Eagle Scout Study conducted at Baylor University

Study Questions and Methodology Overview

Previous studies have shown that participation in Scouting produces better citizens.  And, there is no shortage of examples or anecdotal accounts that would affirm these findings.  Surprisingly, however, there is very little scientific evidence to confirm the prosocial benefits associated with Scouting or earning the rank Eagle Scout.  Thus, the central question of this study is to determine if participation in Scouting and ultimately becoming an Eagle Scout is associated with prosocial behavior and positive youth development that carries over into young adulthood and beyond.

Do youth participating in Scouting receive character-building advantages over youth that have not participated in Scouting?  More specifically, do Eagle Scouts, because of the additional commitment and effort required to reach this rank, experience additional positive attributes that provide advantage and benefits to them over non-Scouts as well as other Scouts who never attain the rank of Eagle?

To obtain the answers to these research questions, a major research grant from the John Templeton Foundation was awarded to Baylor University’s Program on Prosocial Behavior.  Through this funding, a survey was conducted by the Gallup Organization from October 12, 2010 to November 20, 2010.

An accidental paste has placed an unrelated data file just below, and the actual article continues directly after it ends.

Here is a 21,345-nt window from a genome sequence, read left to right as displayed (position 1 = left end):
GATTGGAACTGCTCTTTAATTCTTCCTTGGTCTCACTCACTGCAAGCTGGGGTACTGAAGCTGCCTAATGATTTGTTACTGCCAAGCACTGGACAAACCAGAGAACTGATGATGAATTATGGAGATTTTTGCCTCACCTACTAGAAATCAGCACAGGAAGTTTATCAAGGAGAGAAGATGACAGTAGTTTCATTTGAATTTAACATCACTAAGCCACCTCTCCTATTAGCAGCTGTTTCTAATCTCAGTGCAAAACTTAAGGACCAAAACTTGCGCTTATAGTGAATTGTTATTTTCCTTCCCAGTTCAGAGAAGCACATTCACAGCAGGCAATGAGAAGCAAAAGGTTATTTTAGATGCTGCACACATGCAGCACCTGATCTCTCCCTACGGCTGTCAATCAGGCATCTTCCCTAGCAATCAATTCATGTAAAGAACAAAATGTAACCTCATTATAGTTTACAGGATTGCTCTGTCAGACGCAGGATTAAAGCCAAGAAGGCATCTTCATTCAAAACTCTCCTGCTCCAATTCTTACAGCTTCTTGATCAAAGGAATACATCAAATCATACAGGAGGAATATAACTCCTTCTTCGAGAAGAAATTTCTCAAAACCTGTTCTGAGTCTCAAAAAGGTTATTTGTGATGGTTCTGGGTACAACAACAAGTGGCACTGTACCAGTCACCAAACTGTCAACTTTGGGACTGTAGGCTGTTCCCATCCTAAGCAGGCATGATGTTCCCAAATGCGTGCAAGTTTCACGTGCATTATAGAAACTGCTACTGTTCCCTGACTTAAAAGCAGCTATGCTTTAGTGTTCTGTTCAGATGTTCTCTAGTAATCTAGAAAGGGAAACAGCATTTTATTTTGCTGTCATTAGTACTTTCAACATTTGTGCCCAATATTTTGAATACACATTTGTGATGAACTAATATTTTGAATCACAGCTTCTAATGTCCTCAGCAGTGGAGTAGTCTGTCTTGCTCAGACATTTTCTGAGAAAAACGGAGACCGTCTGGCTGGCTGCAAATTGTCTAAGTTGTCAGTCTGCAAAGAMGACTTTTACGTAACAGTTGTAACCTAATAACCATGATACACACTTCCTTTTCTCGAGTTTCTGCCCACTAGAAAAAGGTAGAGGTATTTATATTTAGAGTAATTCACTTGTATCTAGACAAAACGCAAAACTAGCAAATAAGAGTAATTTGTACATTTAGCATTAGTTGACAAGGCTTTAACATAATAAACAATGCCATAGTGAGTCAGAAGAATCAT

The following provides a brief description of the survey methodology:

  • Gallup recruited potential respondents through nationwide random-digit dialing sampling and a multi-call design.
  •  A total of 81,409 potential respondents were contacted by the Gallup Organization.
  • Among those who agreed to be re-contacted, 2,512 were randomly selected and completed the telephone survey.
  • This study is based on data collected from the random sample of 2,512 adult males and has a margin of error of plus or minus four percentage points.
  • Among the 2,512, 134 were identified as Eagle Scouts, 853 were identified as Scouts, and 1,502 were identified as non-Scouts

One finding of the survey:

Eagle Scouts are significantly more likely to report they agree they find a spiritual presence in nature.  Specifically, Eagle Scouts are roughly 44 percent more likely than Scouts to agree they find a spiritual presence in nature.  Also, Eagle Scouts are 50 percent more likely than non-Scouts to agree they find a spiritual presence in nature.

1 Comment

One Comment

  1. What you don’t mention here is that there are A LOT of things different about an Eagle Scout. See http://blog.myscoutstuff.org/2012/05/baylor-finds-merit-beyond-the-badge-in-eagle-scouts/

Leave a Reply